Incidentally, there is a wonderful thread over there right now with lots of people upset that the mega bucks they have spent on high end X299 and X399 systems are not as snappy as they expected.  They are OK with Premiere Pro, but slower than their old systems with Photoshop and After Effects.  I am hoping that I have struck a balance with the 7900X which can hit 4.5Gz with one core, which is all Photoshop needs.

 

https://forums.adobe.com/thread/2411358

 

I have some spare time tomorrow, so will pull out some of the power blocks and see what spec they have.





Trevor Dennis
Rapaura (near Blenheim)

TLD



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  Reply # 1916027 10-Dec-2017 15:24
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It looks like I am in business, and that they all use the same configuration.  I'll take a feed from the computer PSU to the back panel, and from there to a distribution board.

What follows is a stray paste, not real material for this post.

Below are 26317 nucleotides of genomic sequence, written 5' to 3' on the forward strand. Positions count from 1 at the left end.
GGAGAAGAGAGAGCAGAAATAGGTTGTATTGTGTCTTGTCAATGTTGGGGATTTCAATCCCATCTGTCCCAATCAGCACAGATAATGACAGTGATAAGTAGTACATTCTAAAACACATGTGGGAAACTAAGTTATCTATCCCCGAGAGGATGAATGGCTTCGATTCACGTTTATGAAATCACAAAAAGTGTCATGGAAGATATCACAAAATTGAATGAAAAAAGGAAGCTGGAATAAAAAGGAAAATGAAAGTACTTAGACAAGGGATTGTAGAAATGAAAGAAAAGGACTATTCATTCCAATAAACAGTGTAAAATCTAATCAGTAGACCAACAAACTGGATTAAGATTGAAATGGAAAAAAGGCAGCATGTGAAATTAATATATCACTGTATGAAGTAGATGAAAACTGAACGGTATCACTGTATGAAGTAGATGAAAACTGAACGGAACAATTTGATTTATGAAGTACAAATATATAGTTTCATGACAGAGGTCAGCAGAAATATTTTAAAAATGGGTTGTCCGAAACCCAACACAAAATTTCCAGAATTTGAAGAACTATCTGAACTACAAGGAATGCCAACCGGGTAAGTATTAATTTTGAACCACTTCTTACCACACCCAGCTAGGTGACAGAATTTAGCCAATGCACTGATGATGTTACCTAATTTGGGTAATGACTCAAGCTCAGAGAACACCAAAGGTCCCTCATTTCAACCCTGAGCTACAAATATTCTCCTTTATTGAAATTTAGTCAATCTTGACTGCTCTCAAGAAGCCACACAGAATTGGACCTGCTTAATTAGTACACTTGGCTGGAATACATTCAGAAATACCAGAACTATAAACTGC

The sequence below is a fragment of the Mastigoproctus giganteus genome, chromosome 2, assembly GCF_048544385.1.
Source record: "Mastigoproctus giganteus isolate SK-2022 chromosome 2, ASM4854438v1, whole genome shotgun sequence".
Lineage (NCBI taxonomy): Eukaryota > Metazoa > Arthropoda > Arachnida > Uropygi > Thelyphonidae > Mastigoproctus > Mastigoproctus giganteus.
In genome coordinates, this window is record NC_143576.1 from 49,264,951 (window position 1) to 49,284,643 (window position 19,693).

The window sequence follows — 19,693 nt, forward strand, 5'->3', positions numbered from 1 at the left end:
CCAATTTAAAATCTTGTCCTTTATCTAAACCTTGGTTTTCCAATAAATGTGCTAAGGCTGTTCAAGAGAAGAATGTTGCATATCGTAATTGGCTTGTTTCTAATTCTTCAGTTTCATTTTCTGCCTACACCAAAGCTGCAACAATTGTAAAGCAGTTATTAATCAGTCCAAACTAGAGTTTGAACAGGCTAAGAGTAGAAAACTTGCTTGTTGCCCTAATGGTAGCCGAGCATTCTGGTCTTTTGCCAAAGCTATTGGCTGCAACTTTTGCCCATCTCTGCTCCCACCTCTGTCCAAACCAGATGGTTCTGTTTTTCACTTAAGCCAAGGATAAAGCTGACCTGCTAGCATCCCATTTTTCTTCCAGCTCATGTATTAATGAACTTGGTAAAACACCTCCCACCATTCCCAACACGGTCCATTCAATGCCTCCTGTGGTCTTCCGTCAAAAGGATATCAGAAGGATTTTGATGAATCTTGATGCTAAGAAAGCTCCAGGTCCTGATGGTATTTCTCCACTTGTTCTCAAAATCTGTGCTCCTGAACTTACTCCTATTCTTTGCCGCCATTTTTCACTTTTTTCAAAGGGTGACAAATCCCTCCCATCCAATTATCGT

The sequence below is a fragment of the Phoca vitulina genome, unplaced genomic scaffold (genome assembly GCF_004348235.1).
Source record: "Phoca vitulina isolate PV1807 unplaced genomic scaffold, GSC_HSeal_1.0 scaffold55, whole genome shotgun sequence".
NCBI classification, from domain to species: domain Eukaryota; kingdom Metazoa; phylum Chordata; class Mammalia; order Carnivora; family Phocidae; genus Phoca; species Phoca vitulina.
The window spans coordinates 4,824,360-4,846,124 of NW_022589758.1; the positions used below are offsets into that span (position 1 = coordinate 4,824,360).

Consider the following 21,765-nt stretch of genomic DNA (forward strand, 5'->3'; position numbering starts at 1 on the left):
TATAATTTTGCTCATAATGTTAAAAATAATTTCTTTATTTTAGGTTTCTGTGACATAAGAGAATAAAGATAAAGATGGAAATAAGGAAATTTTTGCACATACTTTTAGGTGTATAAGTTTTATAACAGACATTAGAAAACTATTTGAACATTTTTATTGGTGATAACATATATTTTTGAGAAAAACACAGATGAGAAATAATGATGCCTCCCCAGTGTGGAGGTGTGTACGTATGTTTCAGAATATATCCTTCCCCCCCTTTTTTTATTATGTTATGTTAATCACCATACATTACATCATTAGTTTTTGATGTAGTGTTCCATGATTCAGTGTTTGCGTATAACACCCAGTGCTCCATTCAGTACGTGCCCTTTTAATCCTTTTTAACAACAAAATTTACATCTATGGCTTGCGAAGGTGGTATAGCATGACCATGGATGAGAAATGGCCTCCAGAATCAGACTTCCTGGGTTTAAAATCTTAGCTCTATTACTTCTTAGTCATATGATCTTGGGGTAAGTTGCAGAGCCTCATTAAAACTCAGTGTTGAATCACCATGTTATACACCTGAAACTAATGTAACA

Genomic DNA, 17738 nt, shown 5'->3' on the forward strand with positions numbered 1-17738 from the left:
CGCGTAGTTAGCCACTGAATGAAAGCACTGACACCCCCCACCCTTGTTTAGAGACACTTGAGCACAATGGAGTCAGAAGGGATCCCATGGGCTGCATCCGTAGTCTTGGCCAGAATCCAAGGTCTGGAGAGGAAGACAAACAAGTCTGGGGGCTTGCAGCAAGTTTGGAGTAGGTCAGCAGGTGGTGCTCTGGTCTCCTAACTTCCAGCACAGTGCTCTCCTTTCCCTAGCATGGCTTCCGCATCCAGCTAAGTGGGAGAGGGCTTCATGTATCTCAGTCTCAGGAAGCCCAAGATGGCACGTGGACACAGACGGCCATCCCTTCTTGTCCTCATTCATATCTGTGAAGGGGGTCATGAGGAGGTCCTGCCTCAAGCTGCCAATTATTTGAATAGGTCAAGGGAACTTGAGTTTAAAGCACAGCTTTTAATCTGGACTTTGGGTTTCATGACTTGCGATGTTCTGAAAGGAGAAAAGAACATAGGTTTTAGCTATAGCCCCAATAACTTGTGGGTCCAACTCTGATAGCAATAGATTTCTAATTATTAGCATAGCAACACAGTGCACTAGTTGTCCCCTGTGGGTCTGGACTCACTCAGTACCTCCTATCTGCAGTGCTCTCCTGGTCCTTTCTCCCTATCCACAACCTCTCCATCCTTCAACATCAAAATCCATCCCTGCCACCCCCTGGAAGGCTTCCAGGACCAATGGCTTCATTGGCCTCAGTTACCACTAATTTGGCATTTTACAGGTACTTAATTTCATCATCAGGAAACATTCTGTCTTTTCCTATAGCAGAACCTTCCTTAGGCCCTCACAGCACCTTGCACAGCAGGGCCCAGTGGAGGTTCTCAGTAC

I need to work out the DC power plugs and sockets, but I think it is this one. 

 

https://www.jaycar.co.nz/2-5mm-dc-power-line-female-connector-10mm-shaft/p/PP0511

 

https://www.jaycar.co.nz/2-5mm-chassis-male-dc-connector/p/PS0518

 

Or a better option for the distribution board socket

 

https://www.jaycar.co.nz/2-5mm-bulkhead-male-dc-power-connector/p/PS0524

 

 

 

 

 

 

 

 





Trevor Dennis
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  Reply # 1916030 10-Dec-2017 15:45
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TLD:

 

It's way more than I need, but there are supply issues with my first choices which were Cooler Master and Corsair 1000W Gold.  The builders couldn't source either of those, and suggested an EVGA 1000W unit that had a tiny form factor case which I didn't like the sound of.  Cooling was likely to be a factor, meaning flat out fans and noise.  So they came back with the OTT EVGA 1200W P2.   The strange thing is, this is one of the items on back order.  Go figure.

 

 

I recently got the EVGA SuperNOVA 550 G2 and it's been fantastic.  They make a great PSU.  Almost completely silent, and very efficient with the 6 HDD's I've got in there.